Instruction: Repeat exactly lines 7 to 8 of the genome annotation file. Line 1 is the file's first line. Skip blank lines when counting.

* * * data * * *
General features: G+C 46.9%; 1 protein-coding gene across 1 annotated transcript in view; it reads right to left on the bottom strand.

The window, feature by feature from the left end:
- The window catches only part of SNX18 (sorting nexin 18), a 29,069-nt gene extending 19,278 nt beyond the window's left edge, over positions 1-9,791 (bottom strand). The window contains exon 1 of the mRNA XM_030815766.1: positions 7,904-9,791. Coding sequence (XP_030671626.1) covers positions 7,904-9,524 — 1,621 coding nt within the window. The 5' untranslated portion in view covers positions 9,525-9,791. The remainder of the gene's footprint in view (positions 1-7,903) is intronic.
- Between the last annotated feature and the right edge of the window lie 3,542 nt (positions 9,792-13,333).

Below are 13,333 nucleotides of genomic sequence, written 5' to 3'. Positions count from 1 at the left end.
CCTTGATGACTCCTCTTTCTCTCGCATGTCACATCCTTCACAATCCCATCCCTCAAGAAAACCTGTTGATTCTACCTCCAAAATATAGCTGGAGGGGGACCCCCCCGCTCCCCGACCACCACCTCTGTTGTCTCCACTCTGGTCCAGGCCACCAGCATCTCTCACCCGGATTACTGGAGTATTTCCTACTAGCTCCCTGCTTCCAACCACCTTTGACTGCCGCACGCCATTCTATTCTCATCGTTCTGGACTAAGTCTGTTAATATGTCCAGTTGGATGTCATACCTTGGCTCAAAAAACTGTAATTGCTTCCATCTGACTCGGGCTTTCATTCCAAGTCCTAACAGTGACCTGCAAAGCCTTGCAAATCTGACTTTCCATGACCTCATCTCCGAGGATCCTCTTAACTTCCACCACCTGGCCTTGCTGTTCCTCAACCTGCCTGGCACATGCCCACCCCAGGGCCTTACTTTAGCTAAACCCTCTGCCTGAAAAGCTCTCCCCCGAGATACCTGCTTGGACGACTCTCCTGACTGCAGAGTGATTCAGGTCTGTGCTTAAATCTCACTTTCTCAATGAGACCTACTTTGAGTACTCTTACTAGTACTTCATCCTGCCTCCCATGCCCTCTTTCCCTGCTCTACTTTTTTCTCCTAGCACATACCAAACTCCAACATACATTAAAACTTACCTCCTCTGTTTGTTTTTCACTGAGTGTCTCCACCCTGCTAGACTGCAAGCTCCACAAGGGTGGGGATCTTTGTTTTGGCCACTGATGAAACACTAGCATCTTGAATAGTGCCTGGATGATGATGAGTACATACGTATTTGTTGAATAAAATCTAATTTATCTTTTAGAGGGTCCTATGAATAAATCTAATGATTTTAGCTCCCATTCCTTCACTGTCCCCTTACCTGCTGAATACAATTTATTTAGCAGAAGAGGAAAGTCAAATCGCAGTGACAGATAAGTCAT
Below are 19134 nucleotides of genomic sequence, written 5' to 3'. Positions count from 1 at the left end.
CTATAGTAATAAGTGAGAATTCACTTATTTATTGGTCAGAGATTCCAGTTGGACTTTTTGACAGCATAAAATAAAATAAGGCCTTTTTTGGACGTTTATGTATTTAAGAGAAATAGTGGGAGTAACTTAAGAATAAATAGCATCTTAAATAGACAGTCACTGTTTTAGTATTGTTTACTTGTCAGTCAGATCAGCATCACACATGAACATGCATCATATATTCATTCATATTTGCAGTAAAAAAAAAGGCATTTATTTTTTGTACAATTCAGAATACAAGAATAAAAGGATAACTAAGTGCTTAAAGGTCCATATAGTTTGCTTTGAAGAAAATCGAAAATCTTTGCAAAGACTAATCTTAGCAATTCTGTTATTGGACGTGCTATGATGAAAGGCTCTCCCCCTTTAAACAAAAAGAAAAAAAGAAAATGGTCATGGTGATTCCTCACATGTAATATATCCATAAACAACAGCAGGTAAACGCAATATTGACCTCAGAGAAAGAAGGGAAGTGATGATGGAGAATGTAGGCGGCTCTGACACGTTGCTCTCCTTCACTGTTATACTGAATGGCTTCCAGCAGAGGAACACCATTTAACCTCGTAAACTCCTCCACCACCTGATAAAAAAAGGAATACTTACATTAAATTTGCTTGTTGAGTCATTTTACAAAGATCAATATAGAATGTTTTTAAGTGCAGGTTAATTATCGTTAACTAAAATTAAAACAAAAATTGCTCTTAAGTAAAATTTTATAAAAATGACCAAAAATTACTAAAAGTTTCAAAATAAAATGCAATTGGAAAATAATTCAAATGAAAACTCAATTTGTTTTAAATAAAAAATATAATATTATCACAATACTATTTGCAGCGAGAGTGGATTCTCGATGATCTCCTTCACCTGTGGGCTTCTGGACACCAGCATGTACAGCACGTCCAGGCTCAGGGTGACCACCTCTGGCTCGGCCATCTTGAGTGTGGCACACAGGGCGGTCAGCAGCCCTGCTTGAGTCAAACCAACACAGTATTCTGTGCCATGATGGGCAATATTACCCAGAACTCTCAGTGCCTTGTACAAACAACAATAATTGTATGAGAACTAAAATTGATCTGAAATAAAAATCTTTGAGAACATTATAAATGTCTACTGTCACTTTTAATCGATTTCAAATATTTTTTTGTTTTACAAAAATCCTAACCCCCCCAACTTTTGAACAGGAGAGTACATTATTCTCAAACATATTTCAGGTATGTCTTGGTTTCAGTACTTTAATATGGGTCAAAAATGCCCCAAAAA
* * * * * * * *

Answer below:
Below are 19134 nucleotides of genomic sequence, written 5' to 3'. Positions count from 1 at the left end.
CTATAGTAATAAGTGAGAATTCACTTATTTATTGGTCAGAGATTCCAGTTGGACTTTTTGACAGCATAAAATAAAATAAGGCCTTTTTTGGACGTTTATGTATTTAAGAGAAATAGTGGGAGTAACTTAAGAATAAATAGCATCTTAAATAGACAGTCACTGTTTTAGTATTGTTTACTTGTCAGTCAGATCAGCATCACACATGAACATGCATCATATATTCATTCATATTTGCAGTAAAAAAAAAGGCATTTATTTTTTGTACAATTCAGAATACAAGAATAAAAGGATAACTAAGTGCTTAAAGGTCCATATAGTTTGCTTTGAAGAAAATCGAAAATCTTTGCAAAGACTAATCTTAGCAATTCTGTTATTGGACGTGCTATGATGAAAGGCTCTCCCCCTTTAAACAAAAAGAAAAAAAGAAAATGGTCATGGTGATTCCTCACATGTAATATATCCATAAACAACAGCAGGTAAACGCAATATTGACCTCAGAGAAAGAAGGGAAGTGATGATGGAGAATGTAGGCGGCTCTGACACGTTGCTCTCCTTCACTGTTATACTGAATGGCTTCCAGCAGAGGAACACCATTTAACCTCGTAAACTCCTCCACCACCTGATAAAAAAAGGAATACTTACATTAAATTTGCTTGTTGAGTCATTTTACAAAGATCAATATAGAATGTTTTTAAGTGCAGGTTAATTATCGTTAACTAAAATTAAAACAAAAATTGCTCTTAAGTAAAATTTTATAAAAATGACCAAAAATTACTAAAAGTTTCAAAATAAAATGCAATTGGAAAATAATTCAAATGAAAACTCAATTTGTTTTAAATAAAAAATATAATATTATCACAATACTATTTGCAGCGAGAGTGGATTCTCGATGATCTCCTTCACCTGTGGGCTTCTGGACACCAGCATGTACAGCACGTCCAGGCTCAGGGTGACCACCTCTGGCTCGGCCATCTTGAGTGTGGCACACAGGGCGGTCAGCAGCCCTGCTTGAGTCAAACCAACACAGTATTCTGTGCCATGATGGGCAATATTACCCAGAACTCTCAGTGCCTTGTACAAACAACAATAATTGTATGAGAACTAAAATTGATCTGAAATAAAAATCTTTGAGAACATTATAAATGTCTACTGTCACTTTTAATCGATTTCAAATATTTTTTTGTTTTACAAAAATCCTAACCCCCCCAACTTTTGAACAGGAGAGTACATTATTCTCAAACATATTTCAGGTATGTCTTGGTTTCAGTACTTTAATATGGGTCAAAAATGCCCCAAAAA